MANHATTAN — Practice was over, but it wasn't yet time for Jamar Samuels to go home.
After sitting out both of Kansas State's exhibition games with a minor eye injury, the junior forward thought his mid-range game needed some work. So he stayed late at Bramlage Coliseum this week, and put shots up until he was too tired to continue.
The extra effort showed. Samuels was worn out and covered in sweat. It was the best he'd felt in weeks.
"I'm ready to get this going," Samuels said. "Man, am I ready."
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It's hard to imagine anyone on the Wildcats' roster being more excited for the start of the season, which tips off at 8 p.m. tonight at Bramlage Coliseum against James Madison. The last time he was on the court with K-State was during its loss to Butler in the Elite Eight, a game in which he scored zero points.
It was a sub-par effort that came at the end of a disappointing string of play in the NCAA Tournament. In four postseason games, he scored a total of 17 points. He wants to move on from that memory and build off a sophomore season that saw him win Big 12 Sixth Man of the Year honors while averaging 11 points and 4.9 rebounds per game.
Both he and K-State coach Frank Martin say consistency is the key. Samuels was unstoppable at times last year — he scored 27 points and grabbed 10 rebounds in a win over Oklahoma State — but disappeared at others. This season, he wants to take a step forward and become an everyday contributor.
"That's what it's all about," Samuels said. "Not just in practice, but overall, person-wise, it's all about being consistent. I want to be the same Jamar every day; the Jamar that wakes up in the morning and goes to class and comes to practice ready to work hard."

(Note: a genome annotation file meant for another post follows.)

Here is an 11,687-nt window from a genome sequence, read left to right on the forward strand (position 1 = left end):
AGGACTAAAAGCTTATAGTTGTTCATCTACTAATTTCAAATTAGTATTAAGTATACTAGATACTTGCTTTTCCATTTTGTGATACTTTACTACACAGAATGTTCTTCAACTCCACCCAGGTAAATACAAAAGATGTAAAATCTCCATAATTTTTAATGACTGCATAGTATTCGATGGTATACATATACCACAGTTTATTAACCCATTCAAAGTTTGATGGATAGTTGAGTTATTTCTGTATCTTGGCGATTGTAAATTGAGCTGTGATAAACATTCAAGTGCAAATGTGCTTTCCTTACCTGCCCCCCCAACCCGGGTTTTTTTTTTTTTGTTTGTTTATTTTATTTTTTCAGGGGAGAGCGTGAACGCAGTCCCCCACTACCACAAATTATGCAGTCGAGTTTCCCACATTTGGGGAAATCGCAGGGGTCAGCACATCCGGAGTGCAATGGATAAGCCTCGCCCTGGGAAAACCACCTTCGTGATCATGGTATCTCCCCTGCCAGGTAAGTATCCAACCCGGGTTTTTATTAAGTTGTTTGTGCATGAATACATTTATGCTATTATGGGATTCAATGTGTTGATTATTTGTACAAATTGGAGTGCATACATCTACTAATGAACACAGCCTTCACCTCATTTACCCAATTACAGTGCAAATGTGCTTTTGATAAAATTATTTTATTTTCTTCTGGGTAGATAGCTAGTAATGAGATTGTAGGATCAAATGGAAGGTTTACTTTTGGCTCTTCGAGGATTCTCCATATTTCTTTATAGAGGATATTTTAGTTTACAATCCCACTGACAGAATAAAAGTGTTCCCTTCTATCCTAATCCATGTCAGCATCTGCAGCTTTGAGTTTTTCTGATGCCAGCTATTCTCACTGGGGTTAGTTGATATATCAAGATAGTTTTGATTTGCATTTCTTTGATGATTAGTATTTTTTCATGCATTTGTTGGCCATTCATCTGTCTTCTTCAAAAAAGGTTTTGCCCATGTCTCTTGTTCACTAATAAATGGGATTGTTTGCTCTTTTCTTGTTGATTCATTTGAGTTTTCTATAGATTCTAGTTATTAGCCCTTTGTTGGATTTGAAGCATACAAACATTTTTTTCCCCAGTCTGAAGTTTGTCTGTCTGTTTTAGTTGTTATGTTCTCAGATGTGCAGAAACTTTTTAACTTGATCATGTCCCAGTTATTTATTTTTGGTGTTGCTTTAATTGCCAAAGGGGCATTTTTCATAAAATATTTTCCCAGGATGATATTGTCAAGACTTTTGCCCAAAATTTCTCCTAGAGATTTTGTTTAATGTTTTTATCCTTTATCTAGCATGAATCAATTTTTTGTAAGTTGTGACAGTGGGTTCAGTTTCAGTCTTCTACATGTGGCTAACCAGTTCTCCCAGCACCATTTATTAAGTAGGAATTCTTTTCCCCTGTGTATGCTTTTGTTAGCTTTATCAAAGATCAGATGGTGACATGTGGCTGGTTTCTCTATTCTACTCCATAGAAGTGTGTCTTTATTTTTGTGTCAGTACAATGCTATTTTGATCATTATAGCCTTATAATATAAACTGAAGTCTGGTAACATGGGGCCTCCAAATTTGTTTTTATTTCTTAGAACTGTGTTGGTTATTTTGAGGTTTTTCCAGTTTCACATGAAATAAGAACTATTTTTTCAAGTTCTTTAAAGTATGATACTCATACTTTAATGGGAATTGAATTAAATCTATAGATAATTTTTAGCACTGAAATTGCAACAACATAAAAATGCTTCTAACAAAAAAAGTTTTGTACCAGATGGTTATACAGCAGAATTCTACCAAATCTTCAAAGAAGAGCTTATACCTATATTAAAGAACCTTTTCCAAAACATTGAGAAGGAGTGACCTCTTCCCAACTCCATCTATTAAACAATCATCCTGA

Martin welcomes the approach.
"I don't want to see that guy that is great every fifth game," Martin said. "We need him to be more consistent with what he does day in, day out. That's his challenge. He's a very talented young man. I know he wants to do well, and I know he approaches it the right way as a player."
But it hasn't been easy lately.
Martin says Samuels hasn't practiced well since injuring his eye. While he is pleased with Samuels' work ethic, Martin says he plays paranoid and is afraid of further harming himself.
So Samuels has watched two exhibition games in street clothes. The experience has been tough on him. He says fans have criticized him during his absence.
"Everybody thinks I don't like this school or whatever," Samuels said. "That's the rumor going around Manhattan right now. But I'm safe here. I love Manhattan. I'm not going anywhere."
There is hope that Samuels will get to show off his game in front of the home fans tonight. Martin plans to let Samuels dress, but whether he sees action is still undecided.
"Hopefully I get to play," Samuels said. "It's not in my hands, though. It's coach's decision."
Should he stay on the bench, Samuels says he will cheer on his teammates like he has throughout the preseason.
That's one way to stay consistent.
But he'd rather prove himself on the court.
"That would make me extremely happy," Samuels said. "I want to put the ball in the basket just like everybody else on the team. I want to defend, block shots and help this team remain in the top five."